Crofts Printing Company
John Burton was not a happy man. He was a supervisor for the Crofts Printing Company, having been recently promoted from lead printer. While he felt very comfortable with his knowledge and success in the printing business, this managerial position was starting to wear on him. He was determined not to let it get him down, however, as he felt he surely had the knowledge, experience, and respect of the workers. He had been asking Jason Crofts for months for a chance at management, and he certainly wasn’t about to let it get the better of him.
His current problem had to do with scheduling. Since he had become supervisor the sales people always asked him about an order before they promised delivery to a customer. He thought that would be quite simple; after all, who knew more about the printing business than he did? Based on his knowledge of the processes and what was already in progress, he gave what he thought were reasonable, even conservative, estimates of promise dates. Unfortunately, his track record was not too good. There had been many late deliveries since his managerial appointment, and nobody in the organization was too happy about it.
At first he thought it must be the other workers. “They’re just jealous about my selection as supervisor and want to make me look bad” was his initial reaction. Henry Hurley, another long-time machine operator, was John’s best friend. One afternoon over a beer, John asked Henry about the problem in a confidential discussion. Henry said he was sure that John had been trying to get it right but somehow it didn’t seem to be going well. Henry assured John that the workers were trying their best. In fact, according to Henry, the workers had been putting in extra effort. They viewed John’s promotion as a positive sign that there was a possible future for them in management as well. John’s failure would have been, in fact, greatly discouraging to most of the workers.
John then thought he might be the problem when it came to giving estimates. The sales people would almost always contact him about a possible job to ask him when it should be promised to the customer. His great knowledge of the printing business allowed him, he thought, to quickly come to a good estimate. Perhaps he was not as good at estimating as he thought. To check this out, he looked at most of the jobs done during the last couple of weeks. In almost every case, the work recorded against a job was almost exactly what he had estimated. What little error existed was certainly not large enough to cause the problem.
John trusted Henry and believed his account of the situation, and his analysis of the estimates convinced him the problem wasn’t there. If it wasn’t the workers and wasn’t the estimates then what could it be? He must do something. Jason Crofts was a patient man, but there was a limit. He was worried about alienating his best customers, and at the same time knew he must be concerned about efficiency as a way to control cost.
John decided there was a need to take drastic action to ease the situation, or at least to find out what the cause was. On a Friday he scheduled overtime for Saturday to finish all jobs in progress. On Monday, therefore, he could start with a clean slate. There were several jobs already promised, but not yet started. He figured that on Monday he could start with all new jobs and really figure out the source of his problem.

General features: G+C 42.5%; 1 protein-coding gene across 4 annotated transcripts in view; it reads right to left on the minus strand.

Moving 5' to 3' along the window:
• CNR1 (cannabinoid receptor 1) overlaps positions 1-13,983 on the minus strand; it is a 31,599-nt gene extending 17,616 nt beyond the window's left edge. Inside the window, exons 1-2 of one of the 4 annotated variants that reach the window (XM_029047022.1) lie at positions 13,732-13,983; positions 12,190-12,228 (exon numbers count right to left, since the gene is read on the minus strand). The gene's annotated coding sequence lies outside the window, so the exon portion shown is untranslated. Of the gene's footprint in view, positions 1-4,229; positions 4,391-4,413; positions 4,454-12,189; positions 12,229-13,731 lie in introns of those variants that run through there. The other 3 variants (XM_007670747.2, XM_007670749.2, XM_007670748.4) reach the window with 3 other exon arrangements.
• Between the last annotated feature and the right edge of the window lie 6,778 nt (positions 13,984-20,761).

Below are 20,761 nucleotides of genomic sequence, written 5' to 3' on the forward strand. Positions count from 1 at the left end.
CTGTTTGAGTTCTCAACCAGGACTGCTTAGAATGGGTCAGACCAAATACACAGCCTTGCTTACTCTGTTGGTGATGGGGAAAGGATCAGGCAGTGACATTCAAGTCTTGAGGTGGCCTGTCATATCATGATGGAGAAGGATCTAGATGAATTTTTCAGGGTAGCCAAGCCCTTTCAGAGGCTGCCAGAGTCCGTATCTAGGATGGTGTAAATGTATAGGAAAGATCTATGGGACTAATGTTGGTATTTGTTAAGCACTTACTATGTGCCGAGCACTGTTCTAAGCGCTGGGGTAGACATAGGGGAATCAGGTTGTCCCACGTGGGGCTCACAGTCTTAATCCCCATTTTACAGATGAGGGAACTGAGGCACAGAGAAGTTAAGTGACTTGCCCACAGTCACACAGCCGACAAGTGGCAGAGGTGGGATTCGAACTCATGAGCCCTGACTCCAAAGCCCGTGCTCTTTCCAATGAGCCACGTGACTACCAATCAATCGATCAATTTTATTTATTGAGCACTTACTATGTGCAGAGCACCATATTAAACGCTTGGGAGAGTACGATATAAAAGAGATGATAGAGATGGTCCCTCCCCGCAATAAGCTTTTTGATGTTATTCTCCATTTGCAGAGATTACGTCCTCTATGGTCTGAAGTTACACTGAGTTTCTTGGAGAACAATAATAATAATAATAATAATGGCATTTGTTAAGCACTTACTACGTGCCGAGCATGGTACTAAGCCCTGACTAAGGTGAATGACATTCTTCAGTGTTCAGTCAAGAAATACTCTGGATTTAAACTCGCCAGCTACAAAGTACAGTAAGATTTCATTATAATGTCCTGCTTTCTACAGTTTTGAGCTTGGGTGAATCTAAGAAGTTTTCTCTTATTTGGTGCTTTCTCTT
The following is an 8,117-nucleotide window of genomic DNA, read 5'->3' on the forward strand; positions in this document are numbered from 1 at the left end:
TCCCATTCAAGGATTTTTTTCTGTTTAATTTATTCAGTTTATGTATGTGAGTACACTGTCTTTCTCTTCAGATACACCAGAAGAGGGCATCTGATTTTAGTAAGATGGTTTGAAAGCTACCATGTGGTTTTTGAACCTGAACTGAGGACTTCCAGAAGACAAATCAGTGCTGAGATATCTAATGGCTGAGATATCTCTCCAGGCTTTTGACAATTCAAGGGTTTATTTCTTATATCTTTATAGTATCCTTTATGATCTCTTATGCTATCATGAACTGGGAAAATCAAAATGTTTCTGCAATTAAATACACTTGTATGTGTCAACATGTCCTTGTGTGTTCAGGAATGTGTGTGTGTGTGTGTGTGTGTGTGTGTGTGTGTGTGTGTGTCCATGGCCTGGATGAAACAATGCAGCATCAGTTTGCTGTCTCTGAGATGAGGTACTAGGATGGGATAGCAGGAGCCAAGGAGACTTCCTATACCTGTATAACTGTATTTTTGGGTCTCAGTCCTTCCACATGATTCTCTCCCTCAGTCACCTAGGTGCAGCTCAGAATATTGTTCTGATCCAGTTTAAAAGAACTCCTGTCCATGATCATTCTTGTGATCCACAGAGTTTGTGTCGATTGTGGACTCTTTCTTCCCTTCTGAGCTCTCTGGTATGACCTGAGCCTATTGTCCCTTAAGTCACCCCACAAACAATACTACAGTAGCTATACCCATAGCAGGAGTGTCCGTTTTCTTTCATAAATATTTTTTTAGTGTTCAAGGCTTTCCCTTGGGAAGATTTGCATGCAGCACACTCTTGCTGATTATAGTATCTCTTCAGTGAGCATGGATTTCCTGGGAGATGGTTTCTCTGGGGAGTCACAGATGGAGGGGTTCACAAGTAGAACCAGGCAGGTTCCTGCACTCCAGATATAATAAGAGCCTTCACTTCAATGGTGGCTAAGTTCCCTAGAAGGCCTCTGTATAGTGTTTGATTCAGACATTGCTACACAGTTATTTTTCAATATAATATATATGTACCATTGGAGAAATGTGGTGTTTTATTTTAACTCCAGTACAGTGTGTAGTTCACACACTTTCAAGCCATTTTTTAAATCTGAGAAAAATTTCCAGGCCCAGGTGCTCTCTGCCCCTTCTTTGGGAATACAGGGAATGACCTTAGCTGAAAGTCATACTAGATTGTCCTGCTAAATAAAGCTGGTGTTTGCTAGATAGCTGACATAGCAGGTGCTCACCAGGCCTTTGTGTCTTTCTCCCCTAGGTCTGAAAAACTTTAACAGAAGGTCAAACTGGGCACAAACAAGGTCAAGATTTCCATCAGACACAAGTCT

The jobs were all promised within four days, but he figured there should be no problem. He had three operations, and most of the jobs went through all three, but not all jobs needed all operations. He had one worker assigned to each operation. Over the next four days that represented 96 hours of available work time (3 operations*4 days*8 hours per day), he had eight jobs promised. The total estimated time for all eight jobs was only 88 hours, giving him a buffer of 8 hours over the next four days. To make sure there would be no problem, he decided there would be no new jobs even scheduled to start during those four days, with the only exception being if any operation completed all the necessary work for all eight jobs before the end of the four days, they could start another. In any case, he wanted to make sure that if necessary, all 96 hours would be reserved for just the 88 hours of scheduled work.
John had learned that a good priority rule to use was the critical ratio rule, primarily because it took into account both the customer due date and the amount of processing time for a job. He therefore used that rule to prioritize the jobs. The following table shows the eight jobs, together with processing time estimates and due dates. All due dates are at the end of the day indicated. Processing times for all jobs at all three operations are in hours.
|Job||Operation 1||Operation 2||Operation 3||Total Time||Day Due|
|A||5 hours||3 hours||4 hours||12 hours||Tuesday|
I know we aren’t supposed to ask more than one question, please answer the bolded question. The others are just there for clarity.
1. Using the critical ratio rule, establish the priority for the eight jobs.
2. Use a chart to load the operation according to the priority rule established. In other words, load the most important job in all three work centers, then the next most important, and so forth. This is the method that John used.
3. Analyze John’s approach and try to determine if he has a problem, and if he does determine the source of the problem.
4. Try to provide a solution to John that will ease the problem, and perhaps eliminate it.